06/18/2010, Northern Pacific
I am pretty sure I can just recycle one of these old blog entries and no one will notice.
If you wanted to take polar bears out for a picnic on the boat this is the weather you would order. The last week has been unbelievable, I have never seen conditions this damn cold and foggy for so long on the ocean. Of course to be picky, it has been consistently light but flat as a lake, with the icy wet mist gently wafting the boat along. Cool, that was easy.
On the plus side, I rediscovered the joys of AM radio. Our single side band ships radio can be set to receive AM stations way out here and I have recently been driven to flipping through the channels. I only have reception at night so content is suspect and it has been a brutal reintroduction to US media. Flip Flip: Tonight we will be talking about "Marriage in America" Flip Flip : Lakers come from a 13 point fourth quarter deficit Flip Flip: JESUS wants YOU Flip Flip: Backup on I5 going into Oxnard Flip Flip: Liberals blocking legislation necessary to Flip Flip: Next on classic country, Hank Wailing Flip Flip by firing squad in Utah Flip Flip: One and two pitch, a SWING and a MISS, STRIKE THREE
Last night I could hear traffic reports from Los Angeles to Vancouver , BC.
850 miles to the entrance of the Straights of Juan de Fuca.
06/14/2010, Northern Pacific
Cold and grey and a bit rough! Brrrrr.
I finally had to do it and gybed into another continent sized bank of clouds a couple of days ago (three days I think, bit of a blur actually). Despite setting up with three reefs in the main and a deeply rolled jib, it was still a nasty surprise with very cold 30 - 35 knots of wind and heavy rain. As shown in the weather predictions, I beat into 20 knots for two days and now the wind has rotated around to behind the beam and is dropping rapidly.
It feels like I am getting closer to the Pacific Northwest; cold slate grey water, low threatening skies, full foulweather gear and warm hat. I am stubbornly refusing to acknowledge that the tropics are behind me and still barefoot though.
Probably two to three more days heading due north to reach the top of the high and I can start bearing off toward the east and Seattle.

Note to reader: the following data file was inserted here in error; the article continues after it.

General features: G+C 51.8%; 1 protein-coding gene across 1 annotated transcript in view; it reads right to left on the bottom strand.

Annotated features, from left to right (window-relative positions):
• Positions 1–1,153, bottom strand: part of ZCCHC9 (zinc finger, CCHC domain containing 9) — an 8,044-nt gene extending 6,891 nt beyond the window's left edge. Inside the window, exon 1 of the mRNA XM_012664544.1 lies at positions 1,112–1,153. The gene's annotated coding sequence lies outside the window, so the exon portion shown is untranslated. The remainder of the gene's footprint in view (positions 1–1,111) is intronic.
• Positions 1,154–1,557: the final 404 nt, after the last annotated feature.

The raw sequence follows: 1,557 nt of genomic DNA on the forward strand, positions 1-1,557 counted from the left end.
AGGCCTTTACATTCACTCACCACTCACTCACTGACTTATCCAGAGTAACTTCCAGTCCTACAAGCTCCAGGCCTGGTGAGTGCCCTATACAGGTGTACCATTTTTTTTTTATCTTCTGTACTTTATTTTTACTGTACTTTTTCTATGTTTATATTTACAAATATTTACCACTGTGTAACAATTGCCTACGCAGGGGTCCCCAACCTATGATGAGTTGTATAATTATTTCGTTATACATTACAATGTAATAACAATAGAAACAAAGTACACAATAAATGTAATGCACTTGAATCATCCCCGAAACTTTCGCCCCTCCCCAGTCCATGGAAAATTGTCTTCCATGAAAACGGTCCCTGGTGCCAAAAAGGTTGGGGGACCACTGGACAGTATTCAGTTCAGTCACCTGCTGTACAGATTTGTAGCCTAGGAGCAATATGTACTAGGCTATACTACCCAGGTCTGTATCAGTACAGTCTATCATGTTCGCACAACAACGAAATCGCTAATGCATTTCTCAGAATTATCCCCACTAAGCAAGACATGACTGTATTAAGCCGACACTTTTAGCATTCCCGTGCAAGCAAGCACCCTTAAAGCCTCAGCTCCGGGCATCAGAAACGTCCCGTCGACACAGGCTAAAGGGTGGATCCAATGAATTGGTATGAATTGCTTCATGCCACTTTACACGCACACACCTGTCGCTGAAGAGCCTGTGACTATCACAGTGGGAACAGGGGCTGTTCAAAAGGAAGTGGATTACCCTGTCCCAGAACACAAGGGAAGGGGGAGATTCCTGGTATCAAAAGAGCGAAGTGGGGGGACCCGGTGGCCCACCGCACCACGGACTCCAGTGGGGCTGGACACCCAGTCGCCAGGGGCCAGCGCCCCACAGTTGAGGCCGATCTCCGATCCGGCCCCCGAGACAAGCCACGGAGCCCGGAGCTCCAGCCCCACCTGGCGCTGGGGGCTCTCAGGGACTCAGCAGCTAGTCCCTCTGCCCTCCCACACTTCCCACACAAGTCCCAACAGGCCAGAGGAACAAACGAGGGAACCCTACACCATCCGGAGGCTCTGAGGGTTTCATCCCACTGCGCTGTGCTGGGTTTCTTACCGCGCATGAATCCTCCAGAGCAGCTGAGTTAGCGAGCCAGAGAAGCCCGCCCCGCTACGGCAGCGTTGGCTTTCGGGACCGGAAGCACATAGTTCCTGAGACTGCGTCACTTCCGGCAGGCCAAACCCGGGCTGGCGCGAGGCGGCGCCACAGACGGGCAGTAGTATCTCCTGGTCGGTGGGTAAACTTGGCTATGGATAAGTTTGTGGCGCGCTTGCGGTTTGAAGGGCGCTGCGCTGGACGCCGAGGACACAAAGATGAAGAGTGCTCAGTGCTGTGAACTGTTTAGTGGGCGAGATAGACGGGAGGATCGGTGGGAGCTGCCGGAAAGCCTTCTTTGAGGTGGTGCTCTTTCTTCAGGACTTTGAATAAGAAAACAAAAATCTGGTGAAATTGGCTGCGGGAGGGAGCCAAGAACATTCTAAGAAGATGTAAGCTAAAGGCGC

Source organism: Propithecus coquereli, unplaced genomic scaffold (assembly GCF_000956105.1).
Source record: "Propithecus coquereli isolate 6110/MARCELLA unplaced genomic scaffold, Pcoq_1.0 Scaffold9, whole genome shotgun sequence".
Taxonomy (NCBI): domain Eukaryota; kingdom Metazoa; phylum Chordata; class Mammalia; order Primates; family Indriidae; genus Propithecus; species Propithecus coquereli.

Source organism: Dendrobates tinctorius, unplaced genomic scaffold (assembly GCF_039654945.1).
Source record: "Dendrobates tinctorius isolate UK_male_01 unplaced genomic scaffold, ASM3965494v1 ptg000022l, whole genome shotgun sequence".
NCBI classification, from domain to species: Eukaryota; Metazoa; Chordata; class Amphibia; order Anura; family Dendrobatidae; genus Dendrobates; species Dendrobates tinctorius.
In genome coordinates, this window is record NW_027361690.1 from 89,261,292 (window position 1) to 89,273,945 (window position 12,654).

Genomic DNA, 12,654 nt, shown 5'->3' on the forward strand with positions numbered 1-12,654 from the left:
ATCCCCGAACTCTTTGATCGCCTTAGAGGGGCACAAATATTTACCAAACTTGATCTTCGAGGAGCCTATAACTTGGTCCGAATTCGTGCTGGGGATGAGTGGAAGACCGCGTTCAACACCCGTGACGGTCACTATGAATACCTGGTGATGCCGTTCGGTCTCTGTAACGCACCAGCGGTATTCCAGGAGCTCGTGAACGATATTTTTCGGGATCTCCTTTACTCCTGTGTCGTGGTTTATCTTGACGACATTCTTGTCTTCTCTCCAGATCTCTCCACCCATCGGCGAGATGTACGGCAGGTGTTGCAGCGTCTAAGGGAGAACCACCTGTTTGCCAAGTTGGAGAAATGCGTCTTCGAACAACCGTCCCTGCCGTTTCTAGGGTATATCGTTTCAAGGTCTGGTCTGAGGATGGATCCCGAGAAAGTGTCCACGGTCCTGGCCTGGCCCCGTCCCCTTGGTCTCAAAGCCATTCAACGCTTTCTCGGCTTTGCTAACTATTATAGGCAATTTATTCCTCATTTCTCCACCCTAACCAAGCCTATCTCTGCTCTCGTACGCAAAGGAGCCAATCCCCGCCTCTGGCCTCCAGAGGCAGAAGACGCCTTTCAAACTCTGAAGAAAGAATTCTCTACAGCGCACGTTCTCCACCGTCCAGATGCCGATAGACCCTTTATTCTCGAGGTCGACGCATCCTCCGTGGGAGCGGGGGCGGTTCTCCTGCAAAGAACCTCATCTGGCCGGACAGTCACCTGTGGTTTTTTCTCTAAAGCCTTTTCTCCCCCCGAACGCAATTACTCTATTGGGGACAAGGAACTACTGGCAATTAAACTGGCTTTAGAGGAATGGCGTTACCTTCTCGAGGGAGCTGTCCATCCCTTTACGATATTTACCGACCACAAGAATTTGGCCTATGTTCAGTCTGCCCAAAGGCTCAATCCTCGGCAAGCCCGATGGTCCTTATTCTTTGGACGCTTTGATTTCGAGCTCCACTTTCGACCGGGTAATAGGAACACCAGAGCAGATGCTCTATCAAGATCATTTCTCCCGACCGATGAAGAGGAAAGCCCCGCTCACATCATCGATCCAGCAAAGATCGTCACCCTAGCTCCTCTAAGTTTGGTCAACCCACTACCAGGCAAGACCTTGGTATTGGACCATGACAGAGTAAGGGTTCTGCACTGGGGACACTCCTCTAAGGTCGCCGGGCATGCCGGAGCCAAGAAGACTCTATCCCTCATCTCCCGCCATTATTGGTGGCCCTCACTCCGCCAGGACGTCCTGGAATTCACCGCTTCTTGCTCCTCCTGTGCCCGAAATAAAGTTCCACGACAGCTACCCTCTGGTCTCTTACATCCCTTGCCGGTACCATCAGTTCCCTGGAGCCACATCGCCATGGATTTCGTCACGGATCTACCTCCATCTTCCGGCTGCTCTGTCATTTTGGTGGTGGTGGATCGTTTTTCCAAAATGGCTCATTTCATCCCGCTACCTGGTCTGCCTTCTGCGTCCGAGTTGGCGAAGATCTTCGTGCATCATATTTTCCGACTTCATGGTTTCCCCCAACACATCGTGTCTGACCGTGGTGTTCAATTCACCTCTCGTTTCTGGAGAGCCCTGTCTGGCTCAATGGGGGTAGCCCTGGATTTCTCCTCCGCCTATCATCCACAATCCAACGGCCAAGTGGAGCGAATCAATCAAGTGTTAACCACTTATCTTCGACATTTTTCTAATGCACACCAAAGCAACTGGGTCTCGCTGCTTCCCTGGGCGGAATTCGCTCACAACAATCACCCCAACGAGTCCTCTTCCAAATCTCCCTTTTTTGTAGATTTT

06/10/2010, North of Hawaii
The weather is changing and I am trying to squeeze in an update while I can still rave about how nice it is out here.
If you take friends out for a picnic on the boat this is the weather you would order. The last week has been unbelievable, I have never seen conditions remain this steady for so long on the ocean. Of course to be picky, it has been consistently light for way too darn long but flat as a lake, sunny, sunny, sunny, with warm gentle breeze. I am lovin' on Whisper, she sails like a dream in light air. The wind has hovered around 5 knots sometimes a bit more or bit less for nearly a week and we just keep ghosting along at 3 to 3.5 knots, posting 75 miles a day like clockwork. Slower than molasses but so comfortable, I forget where I am and that I am still sailing.
I am crossing into a new weather pattern tonight. There is a large high pressure system that is forming with predicted strongish wind on the bow, rotating around to the east and then dying again. The strategic decision is how far west to sail in search of better wind. I can opt to travel a much longer distance to reach faster conditions or hope that the high moves off to the east and I am able to punch though the lighter winds above me.
Last night was my culinary high point with several firsts for the voyage. I caught a beautiful little Mahi Mahi just in time for dinner and went all out. Breakout behavior: I cooked in more than one pot. I dined on a plate not out of a bowl. I even ate with a fork (and not just to reach the bottom of the can). It was so calm I put the plate down while dinner and utensils actually stayed on the plate. Dessert was NZ chocolate, what a treat!